More than two years after the recession’s official end, people are driving their cars a year longer, holding back on jewelry and furniture, and swapping brand names for cheaper store brands at the supermarket.
More ominously, the once sturdy optimism of Americans appears to have crumbled, according to one key measure. Breaking from precedent, Americans no longer believe they will make more money next year than this year, according to the University of Michigan’s Surveys of Consumers. These expectations used to rebound after recessions; this time they didn’t.
This crisis of confidence, a departure from long-standing expectations of rising American prosperity, is spurring millions of small consumer decisions that collectively determine whether businesses should expand, and in turn whether the recovery will continue to falter.
“I don’t get the Kellogg’s cornflakes anymore,” Robert Sherman, owner of a heating and air-conditioning company, said last week outside a Wal-Mart near Alexandria. “I’m not taking vacations. Why? I’m scared.”
Shah Bahramy, a retired physician who dropped Macy’s in favor of Ross Dress for Less, said, “I’m trying to be as conservative as possible.”
Linda Bailey, an insurance agent, recently traded Heinz ketchup for a store brand and came to Wal-Mart last week, although she would have preferred a smaller store. “Fear is driving things,” she said. “We really don’t know what’s going to happen, do we?”
As recently as March, Federal Reserve Chairman Ben S. Bernanke, citing rising consumer spending and other factors, foresaw “a somewhat more rapid pace of economic recovery.”
Before his statement, consumer spending — which represents a significant portion of economic activity in the United States — had been on a steady rise from the depths of the recession.
But every month since then, reports on consumer spending have slumped — just a little each month, but the acceleration of the recovery was gone.
One of the key reasons appears to be that American consumers are nervous.
Since 1981, the University of Michigan’s Surveys of Consumers have asked people, “By about what percent do you expect your [family] income to increase during the next 12 months?”
In the early 1980s, respondents estimated that they would make about 4 to 5 percent more in the coming year. Over the 1990s and early in this decade, that figure dropped to about 2 percent. And then, with the recession, it dropped to nearly zero, where it has remained.
Moreover, the nation’s largest retailers, which monitor the pulse of American consumers most closely, have offered little good news in recent months.
During a recent call with analysts, William Simon, president of Wal-Mart U.S., noted that “customers remain under continued pressure.” They are trading down to cheaper products, choosing smaller packages and forgoing discretionary buying. More customers are relying on government assistance for food and other necessities. And the “paycheck cycle,” in which consumers buy less as they run out of money at the end of the month, “remains pronounced.”
“Food inflation has replaced gasoline price as the most important household-expense concern,” he said.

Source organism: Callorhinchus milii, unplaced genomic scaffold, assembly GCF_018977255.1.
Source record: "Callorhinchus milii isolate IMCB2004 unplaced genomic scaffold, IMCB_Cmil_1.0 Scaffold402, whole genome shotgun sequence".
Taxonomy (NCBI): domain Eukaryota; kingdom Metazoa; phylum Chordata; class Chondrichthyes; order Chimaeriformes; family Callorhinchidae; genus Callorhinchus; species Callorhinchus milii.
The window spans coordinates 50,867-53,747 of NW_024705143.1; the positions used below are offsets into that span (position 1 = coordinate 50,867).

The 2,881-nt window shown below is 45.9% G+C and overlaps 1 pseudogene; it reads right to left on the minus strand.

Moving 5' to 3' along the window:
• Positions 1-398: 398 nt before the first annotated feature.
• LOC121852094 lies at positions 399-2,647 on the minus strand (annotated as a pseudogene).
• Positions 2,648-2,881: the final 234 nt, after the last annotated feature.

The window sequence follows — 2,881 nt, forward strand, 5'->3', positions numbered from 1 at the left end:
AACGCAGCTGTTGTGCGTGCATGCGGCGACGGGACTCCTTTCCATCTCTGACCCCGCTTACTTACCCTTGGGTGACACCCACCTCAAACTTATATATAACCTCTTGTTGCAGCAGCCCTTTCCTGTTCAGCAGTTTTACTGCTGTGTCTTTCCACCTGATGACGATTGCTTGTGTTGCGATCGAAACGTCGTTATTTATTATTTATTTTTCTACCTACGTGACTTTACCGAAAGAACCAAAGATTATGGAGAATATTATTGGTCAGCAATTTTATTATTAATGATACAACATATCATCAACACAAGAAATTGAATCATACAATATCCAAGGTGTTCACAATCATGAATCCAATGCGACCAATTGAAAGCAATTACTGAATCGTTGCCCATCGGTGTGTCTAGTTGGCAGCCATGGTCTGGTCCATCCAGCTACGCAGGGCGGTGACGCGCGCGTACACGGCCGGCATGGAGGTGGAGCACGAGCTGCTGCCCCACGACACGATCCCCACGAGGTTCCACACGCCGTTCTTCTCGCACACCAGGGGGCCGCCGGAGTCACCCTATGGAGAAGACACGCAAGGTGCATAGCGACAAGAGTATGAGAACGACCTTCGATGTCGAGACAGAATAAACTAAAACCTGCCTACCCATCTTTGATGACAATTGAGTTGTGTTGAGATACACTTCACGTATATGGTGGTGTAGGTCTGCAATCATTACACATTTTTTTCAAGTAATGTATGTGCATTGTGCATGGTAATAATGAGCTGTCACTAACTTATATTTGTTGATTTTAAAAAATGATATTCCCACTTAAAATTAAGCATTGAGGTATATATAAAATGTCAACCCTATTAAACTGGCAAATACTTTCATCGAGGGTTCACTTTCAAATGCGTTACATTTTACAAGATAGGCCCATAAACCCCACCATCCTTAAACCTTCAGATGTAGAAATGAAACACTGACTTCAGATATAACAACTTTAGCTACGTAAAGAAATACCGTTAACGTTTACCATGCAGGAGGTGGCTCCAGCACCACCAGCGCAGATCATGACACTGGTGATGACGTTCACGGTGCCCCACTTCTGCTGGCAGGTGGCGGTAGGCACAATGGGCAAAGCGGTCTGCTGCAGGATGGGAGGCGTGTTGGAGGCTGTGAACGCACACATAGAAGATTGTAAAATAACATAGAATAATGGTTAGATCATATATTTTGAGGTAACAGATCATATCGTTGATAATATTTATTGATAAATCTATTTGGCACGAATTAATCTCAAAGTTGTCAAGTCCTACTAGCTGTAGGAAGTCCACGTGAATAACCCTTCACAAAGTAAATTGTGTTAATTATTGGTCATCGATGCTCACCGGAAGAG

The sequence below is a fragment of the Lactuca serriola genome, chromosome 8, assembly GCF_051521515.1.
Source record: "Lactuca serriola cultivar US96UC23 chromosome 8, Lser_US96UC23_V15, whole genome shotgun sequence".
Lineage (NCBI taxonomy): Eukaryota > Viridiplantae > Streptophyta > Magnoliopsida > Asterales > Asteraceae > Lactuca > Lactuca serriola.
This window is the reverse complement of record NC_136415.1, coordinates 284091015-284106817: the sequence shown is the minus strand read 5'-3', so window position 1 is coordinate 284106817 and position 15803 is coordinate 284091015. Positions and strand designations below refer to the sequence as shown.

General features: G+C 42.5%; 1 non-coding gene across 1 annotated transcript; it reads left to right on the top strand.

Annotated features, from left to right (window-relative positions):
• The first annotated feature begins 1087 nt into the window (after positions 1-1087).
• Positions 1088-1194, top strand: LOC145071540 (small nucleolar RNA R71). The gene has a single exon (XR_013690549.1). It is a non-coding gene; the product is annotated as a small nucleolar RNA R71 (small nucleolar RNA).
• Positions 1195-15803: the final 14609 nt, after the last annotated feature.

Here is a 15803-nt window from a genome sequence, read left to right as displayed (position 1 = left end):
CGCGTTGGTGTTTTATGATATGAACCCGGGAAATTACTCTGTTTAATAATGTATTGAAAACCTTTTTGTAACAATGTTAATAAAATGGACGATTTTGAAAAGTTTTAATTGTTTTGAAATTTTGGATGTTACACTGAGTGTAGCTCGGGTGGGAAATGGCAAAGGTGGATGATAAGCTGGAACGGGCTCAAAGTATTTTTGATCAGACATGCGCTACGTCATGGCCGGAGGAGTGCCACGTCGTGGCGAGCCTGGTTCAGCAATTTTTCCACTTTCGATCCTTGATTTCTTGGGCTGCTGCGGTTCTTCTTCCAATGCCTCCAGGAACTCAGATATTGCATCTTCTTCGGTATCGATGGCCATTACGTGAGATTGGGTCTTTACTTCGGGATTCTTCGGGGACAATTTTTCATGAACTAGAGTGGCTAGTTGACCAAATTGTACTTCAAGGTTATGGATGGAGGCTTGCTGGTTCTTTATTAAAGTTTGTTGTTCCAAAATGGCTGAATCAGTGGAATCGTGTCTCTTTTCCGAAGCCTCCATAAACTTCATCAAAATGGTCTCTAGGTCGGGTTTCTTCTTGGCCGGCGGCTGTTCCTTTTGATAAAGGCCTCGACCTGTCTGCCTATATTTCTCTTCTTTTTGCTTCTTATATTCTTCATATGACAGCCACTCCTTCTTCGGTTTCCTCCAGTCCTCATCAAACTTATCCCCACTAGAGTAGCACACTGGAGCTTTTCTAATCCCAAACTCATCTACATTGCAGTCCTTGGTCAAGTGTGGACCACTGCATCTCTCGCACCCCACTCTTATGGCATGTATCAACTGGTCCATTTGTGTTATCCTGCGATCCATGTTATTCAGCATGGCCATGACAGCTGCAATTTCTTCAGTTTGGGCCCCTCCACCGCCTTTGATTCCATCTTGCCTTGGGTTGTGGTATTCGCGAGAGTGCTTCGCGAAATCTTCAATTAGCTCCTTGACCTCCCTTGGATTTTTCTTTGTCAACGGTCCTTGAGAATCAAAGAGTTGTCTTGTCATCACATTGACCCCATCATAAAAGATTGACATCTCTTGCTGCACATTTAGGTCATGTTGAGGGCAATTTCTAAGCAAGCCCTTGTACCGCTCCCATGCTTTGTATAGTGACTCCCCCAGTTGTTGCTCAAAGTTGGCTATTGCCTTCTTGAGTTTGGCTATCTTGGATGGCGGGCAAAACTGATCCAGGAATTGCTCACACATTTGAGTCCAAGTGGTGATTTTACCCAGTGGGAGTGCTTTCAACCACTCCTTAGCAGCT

At Kroger, meanwhile, chief executive David Dillon reported in June that the recovery seemed to have stalled, at least from the supermarket chain’s point of view.
“What we’ve seen is things have stagnated a little bit in the economy and behavior has sort of just plateaued there,” he said.
And at Target, executives noticed a drop in confidence but not a uniform one.
Customers in the higher income levels, they said, have been willing to spend more on clothes and on home furnishings from brands such as Fieldcrest Luxury and Smith & Hawken.
“Wealthy households continue to be the most optimistic,” Kathy Tesija, Target’s chief merchandising officer, said in a conference call last week. “Across all of retail, the 20 percent of households with the highest incomes are shopping more often and spending more.”
The other 80 percent?
They’ve “been cutting [shopping] trips and spending less,” Tesija said.
Economists cite many reasons for consumers’ loss of confidence. The lofty unemployment rate continues to put downward pressure on wages; the fractious debate over the nation’s debt has eroded faith in the nation’s politics; and the huge debts that Americans ran up during the boom have yet to be repaid.
In the United States between 2000 and 2008, outstanding consumer credit and home mortgage debt rose rapidly, from 65 percent of gross domestic product to more than 90 percent.
That ratio has since fallen to 85 percent, but it could take many years for households to reduce what they owe and feel free to spend again, economists said.
Until then, the decline in consumer confidence could become a self-fulfilling prophecy if, as a result of fear, they continue to cut back spending and lead businesses to cut back as well, some economists said.
That could begin a cycle of dismal expectations and set off another downturn.
“It could be the only recession that we actually will ourselves into,” said Mark Zandi, chief economist for Moody’s Analytics.
“The trouble is people are so shellshocked and haven’t really gotten over the recession,” he said. “They’re extraordinarily nervous, and when anything goes off script even a little bit they freeze, and that’s where we are right now and why we are so close to recession.”